“It certainly is not a given” that contractors will recover costs caused by the 35-day shutdown, an attorney tells us. “It’s also not foregone conclusion that you automatically cannot recover those costs.”
Not all of the money flows to Greater Washington contractors, of course, but the overall hit underscores the financial impact that even a partial shutdown can cause for the region’s economy.
“As was true with the 2013 shutdown, while it is always hard, there seems to be something about the two-week window that has a real effect on its impacts,” says one market expert.
The big victims are the region’s smaller businesses with shallower cashboxes and slimmer margins.
“Contract workers and their families should not suffer the consequences of a shutdown that they did not cause,” they write.
Any thoughts that this latest federal government shutdown would be a fleeting annoyance to start the new year have likely dissipated.
The numbers in total paint a picture of protestors getting some form of relief in nearly half of all claims, perhaps fueling a view that “lawfare” is a worthy cost of doing business.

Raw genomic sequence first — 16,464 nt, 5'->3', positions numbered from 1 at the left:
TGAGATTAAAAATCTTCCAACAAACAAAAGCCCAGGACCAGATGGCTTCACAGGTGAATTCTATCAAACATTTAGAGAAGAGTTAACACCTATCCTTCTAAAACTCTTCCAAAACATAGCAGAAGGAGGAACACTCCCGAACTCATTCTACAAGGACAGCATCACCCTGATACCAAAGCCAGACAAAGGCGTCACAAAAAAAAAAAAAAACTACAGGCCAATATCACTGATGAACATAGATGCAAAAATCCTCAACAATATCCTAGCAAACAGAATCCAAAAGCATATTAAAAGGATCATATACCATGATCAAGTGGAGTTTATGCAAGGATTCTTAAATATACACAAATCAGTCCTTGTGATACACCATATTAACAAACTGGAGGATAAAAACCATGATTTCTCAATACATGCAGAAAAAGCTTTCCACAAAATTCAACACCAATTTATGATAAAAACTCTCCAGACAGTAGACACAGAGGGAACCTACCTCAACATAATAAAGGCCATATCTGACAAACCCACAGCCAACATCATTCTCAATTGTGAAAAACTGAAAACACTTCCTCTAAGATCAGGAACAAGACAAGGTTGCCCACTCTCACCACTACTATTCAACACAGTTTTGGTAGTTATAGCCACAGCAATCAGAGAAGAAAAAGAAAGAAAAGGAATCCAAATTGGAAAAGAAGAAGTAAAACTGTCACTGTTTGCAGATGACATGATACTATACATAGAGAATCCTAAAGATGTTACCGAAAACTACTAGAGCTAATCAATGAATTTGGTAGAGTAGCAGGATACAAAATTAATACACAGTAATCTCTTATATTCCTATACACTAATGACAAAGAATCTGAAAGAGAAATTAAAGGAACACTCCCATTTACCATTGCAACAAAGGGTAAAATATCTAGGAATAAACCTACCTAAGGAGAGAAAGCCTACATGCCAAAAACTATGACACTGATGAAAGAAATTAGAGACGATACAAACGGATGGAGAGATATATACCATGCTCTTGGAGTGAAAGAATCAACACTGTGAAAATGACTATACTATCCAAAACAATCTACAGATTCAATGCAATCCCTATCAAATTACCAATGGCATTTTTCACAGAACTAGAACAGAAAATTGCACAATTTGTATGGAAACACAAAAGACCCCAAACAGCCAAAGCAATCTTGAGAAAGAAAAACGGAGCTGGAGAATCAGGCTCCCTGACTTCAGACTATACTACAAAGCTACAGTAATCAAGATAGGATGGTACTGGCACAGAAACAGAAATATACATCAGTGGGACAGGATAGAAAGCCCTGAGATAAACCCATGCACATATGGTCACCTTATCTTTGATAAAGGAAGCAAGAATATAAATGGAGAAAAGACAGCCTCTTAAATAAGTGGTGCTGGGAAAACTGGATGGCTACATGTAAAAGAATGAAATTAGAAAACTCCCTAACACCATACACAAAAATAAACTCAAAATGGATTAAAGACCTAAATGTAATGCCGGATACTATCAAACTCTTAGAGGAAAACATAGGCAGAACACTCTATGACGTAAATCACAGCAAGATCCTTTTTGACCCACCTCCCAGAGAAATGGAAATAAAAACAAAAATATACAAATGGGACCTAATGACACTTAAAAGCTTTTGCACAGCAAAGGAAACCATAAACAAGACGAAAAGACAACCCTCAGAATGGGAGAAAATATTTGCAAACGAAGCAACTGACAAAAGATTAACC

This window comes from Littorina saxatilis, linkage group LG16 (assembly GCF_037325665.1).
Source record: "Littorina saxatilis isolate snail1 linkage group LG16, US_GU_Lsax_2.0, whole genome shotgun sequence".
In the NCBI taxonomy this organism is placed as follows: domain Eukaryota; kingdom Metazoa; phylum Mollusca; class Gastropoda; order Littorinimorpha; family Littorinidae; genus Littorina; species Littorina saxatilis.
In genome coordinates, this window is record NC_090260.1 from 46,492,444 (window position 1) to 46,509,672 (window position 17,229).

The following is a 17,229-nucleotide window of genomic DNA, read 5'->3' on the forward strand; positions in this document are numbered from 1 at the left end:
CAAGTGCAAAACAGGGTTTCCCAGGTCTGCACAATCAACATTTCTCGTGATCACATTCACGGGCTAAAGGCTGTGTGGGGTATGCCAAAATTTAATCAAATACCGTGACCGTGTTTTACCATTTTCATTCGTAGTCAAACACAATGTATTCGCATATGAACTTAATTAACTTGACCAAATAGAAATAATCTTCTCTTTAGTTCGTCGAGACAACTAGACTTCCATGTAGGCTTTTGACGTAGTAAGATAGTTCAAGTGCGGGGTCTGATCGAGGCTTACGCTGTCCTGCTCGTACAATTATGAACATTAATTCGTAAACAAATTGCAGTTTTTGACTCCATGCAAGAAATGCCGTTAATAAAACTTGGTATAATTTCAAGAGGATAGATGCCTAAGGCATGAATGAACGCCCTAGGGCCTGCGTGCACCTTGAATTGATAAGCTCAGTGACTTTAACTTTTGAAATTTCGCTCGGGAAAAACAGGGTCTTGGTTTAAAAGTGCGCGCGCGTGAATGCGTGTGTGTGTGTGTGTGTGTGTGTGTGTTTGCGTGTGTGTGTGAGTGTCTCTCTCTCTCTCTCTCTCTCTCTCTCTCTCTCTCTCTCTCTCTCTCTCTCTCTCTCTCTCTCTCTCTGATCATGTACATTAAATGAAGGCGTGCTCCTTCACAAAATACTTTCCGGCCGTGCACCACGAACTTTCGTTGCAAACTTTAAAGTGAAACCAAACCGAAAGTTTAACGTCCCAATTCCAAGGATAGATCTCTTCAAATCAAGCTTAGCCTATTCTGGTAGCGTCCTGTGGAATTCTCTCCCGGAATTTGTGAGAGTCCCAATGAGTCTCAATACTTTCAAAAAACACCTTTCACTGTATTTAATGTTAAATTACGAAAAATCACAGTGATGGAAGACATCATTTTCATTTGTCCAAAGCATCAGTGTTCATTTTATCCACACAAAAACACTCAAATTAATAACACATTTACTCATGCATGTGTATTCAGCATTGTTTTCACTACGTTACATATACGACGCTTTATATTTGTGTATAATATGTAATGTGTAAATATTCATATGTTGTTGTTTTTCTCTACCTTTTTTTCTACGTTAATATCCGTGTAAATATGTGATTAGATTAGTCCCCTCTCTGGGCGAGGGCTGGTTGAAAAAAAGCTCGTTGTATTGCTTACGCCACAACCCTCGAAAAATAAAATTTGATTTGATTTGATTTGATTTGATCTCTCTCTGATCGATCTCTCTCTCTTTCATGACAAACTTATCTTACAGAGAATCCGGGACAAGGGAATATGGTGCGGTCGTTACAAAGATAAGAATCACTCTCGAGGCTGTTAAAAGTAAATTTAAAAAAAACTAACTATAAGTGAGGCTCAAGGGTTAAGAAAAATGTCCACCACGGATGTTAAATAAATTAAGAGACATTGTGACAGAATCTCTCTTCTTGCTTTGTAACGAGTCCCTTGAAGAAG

The GSA will consolidate two dozen multiple award schedules for products and services into a single schedule, a long-overdue move seen simplifying the government’s acquisition process.
Rely too much on standardization and sapping creativity, or using automation but not redeploying talent on higher-level work, and talent might flee, according to an industry analyst.
Federal market observers expect the House to increase oversight of the executive branch — and by extension its funding priorities — but not necessarily in ways that disrupt substantial investments in national defense and IT modernization.